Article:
February 13/14 is Global Divestment Day. The campaign, spearheaded by Bill McKibben’s 350.org campaign group, will see groups around the world enact flash-mobs, vigils, sit-ins and other forms of protest to urge banks, pension funds and university endowments to pull out of fossil fuels. It comes as divestment activity shows no sign of abating (see related news round-up) with the likes of Sydney University announcing a carbon reduction strategy of its listed equity portfolio and the London School of Economics launching a review of the fossil fuel risks of its investments. Responsible Investor speaks to McKibben about his hopes for the initiative, recent divestments, and the decision by Shell to advocate a climate change resolution from shareholders.
RI: What do you hope to achieve from divestment day?
This campaign has spread with wildfire speed around the world—this is a day to consolidate, to make sure that everyone everywhere knows what’s going on and can participate.
There has been a recent spate of university divestments – what do you think has triggered this and will it continue?
First, the problem keeps getting worse—2014 was the hottest year ever. Second, it’s clear by now that no oil company is going to do the right thing without this kind of pressure, so people are increasingly realizing that morality demands action. Third, the crash in oil stocks makes clear that students were right a year ago when they warned this was a risky bet—that plunge has wiped out $390bn (€345bn) in portfolio wealth in a year, which makes it clear that prudence demands action as well.
In your influential 2012 Rolling Stone article, “Global Warming’s Terrifying New Math,” you crunched figures from Carbon Tracker, which helped put the fossil divestment debate on the agenda. But Carbon Tracker don’t really talk about divestment, isn’t the reality more nuanced than you present it?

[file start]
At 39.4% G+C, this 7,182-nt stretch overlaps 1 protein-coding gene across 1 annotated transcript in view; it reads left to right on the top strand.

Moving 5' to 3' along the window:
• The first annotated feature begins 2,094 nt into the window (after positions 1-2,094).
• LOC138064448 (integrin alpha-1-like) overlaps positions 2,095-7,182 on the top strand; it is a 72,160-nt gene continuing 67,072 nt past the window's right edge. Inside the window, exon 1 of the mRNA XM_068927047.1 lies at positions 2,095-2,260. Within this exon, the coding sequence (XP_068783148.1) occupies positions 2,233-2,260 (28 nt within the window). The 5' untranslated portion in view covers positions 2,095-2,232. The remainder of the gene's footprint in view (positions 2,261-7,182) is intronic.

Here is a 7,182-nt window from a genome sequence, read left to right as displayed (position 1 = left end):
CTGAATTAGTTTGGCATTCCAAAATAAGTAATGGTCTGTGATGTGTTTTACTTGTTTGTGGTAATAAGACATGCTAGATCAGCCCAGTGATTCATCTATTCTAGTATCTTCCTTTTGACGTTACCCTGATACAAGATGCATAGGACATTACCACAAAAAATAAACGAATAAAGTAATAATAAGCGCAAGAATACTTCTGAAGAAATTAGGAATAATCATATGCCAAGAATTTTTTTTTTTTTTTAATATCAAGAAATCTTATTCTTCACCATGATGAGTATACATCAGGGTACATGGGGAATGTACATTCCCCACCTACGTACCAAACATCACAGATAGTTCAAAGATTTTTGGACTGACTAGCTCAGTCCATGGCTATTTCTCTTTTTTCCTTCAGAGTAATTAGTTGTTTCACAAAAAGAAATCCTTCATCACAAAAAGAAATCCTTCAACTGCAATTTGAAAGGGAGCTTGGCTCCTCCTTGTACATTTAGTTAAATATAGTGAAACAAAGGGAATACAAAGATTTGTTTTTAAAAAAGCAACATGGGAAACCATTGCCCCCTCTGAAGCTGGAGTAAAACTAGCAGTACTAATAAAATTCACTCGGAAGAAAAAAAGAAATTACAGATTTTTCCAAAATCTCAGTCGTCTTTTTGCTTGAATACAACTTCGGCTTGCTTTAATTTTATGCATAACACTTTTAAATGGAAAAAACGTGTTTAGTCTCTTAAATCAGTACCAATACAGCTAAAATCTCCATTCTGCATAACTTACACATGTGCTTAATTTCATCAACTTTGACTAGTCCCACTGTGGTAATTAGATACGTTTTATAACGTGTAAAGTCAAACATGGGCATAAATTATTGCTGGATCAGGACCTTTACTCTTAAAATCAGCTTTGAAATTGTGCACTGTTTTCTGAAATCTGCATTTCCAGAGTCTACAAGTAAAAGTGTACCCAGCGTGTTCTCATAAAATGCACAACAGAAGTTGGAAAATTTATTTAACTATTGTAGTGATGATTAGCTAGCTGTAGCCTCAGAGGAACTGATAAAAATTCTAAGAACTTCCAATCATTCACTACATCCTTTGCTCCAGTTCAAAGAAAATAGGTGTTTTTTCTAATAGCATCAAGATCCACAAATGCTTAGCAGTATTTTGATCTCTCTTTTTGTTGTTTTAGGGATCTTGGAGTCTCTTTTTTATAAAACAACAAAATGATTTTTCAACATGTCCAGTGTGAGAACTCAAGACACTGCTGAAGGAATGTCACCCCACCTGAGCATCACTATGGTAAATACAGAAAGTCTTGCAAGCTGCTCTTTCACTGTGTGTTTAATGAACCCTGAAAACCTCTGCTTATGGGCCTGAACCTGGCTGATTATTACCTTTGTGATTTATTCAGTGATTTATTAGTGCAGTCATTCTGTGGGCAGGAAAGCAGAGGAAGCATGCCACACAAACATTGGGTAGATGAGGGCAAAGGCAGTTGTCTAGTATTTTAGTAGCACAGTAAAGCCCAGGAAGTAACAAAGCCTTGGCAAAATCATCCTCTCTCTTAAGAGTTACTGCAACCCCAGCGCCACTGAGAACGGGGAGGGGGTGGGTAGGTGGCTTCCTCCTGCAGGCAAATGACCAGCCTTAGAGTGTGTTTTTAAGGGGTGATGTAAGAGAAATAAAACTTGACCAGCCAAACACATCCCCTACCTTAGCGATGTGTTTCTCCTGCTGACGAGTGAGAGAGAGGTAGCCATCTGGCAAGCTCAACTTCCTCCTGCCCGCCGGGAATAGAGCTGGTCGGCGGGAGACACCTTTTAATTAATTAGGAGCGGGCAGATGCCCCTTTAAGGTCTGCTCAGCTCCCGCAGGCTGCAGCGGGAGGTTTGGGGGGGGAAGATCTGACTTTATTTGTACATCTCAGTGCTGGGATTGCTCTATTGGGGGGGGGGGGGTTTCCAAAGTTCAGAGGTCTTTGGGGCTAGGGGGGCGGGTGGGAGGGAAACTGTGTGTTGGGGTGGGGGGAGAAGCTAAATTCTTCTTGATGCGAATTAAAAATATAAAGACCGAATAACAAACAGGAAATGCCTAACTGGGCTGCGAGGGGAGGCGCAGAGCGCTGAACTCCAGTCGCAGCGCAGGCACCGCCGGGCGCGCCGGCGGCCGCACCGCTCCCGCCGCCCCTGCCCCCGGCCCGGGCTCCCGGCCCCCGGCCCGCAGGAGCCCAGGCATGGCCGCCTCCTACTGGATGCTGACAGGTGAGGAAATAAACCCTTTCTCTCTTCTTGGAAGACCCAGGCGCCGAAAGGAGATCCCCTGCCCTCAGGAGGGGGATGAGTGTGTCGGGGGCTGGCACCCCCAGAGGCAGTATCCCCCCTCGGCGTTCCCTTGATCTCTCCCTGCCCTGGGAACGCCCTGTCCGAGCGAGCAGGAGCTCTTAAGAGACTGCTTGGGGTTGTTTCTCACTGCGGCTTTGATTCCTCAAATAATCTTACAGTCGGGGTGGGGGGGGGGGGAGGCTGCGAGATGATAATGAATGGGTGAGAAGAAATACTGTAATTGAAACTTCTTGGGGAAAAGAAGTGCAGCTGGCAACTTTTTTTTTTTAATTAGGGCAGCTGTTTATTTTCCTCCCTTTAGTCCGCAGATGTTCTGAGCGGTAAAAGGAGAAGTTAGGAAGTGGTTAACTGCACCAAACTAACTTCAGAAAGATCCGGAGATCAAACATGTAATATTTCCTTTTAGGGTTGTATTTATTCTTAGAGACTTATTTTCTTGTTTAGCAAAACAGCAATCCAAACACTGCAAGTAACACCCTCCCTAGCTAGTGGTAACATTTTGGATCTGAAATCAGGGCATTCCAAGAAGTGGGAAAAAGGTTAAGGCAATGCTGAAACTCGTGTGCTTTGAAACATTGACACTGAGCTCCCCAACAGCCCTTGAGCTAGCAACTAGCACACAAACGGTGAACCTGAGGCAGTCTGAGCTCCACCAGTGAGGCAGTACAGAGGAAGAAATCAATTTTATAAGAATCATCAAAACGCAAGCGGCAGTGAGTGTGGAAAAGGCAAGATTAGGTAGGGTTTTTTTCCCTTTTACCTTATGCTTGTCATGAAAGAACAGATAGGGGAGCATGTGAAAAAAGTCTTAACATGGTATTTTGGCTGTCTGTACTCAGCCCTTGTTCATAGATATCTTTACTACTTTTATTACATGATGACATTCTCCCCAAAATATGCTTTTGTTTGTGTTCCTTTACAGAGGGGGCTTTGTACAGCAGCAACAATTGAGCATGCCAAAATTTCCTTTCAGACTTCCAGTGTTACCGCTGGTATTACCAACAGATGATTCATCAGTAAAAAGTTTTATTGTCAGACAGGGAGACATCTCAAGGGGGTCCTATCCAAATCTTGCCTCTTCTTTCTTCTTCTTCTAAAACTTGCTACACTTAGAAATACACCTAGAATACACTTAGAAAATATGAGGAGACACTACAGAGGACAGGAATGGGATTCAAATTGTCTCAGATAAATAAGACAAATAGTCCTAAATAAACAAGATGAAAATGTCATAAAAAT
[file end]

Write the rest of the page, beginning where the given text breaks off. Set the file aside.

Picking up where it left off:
I fear the reality is even less nuanced. We’ve already passed the danger point for climate change—that’s what it means when scientists say, as they did last May, that the West Antarctic ice sheet has now come unmoored and its melt, and a subsequent ten foot rise in sea level, is now inevitable. Carbon Tracker’s numbers have become the conventional wisdom—it’s not me in Rolling Stone, it’s the governor of the Bank of England, the head of the World Bank, the analysts at HSBC; they’re all sounding the same alarm about the carbon bubble.Asset managers Amundi and AP4 recently launched low carbon mutual funds for investors seeking a smaller carbon footprint versus conventional ones by underweighting fossil fuel stocks. What is your view on this?
I’m for selling the stocks altogether.
A coalition of investors recently filed a number of climate change resolutions at Shell and BP’s AGMs. What is your view on this? Is there an argument for staying in fossil fuel stocks so you have a voice to influence the company?
I think Bevis Longstreth, twice appointed by Ronald Reagan to the SEC, answered this most clearly in an essay on the uselessness of engagement when core business practices are at stake. In essence, the oil majors are their reserves.
What is your view on the volatility in oil price? Will it help your cause?
I think it’s best contrasted with the steady, constant downward trend in the price of solar power, which Deutsche Bank just said should drop another 40% in the next couple of years.
You stepped down from 350.org late last year. Why?
I stepped down as chair of the board. But I’ve been a committed volunteer since I founded it eight years ago and continue to be. We’ve just reached a size where there are people better equipped than me to run board meetings and parse out budgets. I’d rather organize.
Shell has advised its investors to support climate change resolutions filed by a coalition of investors. Is this a positive sign?
It would have been a better sign if they hadn’t the same afternoon announced plans to go back to the Arctic this summer and try to drill. The fact that, having melted the Arctic they now want to drill it, makes them in my opinion the most irresponsible single corporation I can imagine.
The London School of Economics has announced that it will commission a review into the risks of its fossil fuel investments following student pressure. What are your views?
My view is that the LSE students are great—I had the best time speaking to them, and left certain that they would press administrators till they had no choice. These kids are way smarter than I am, especially on these questions of economics. Thank heaven for them.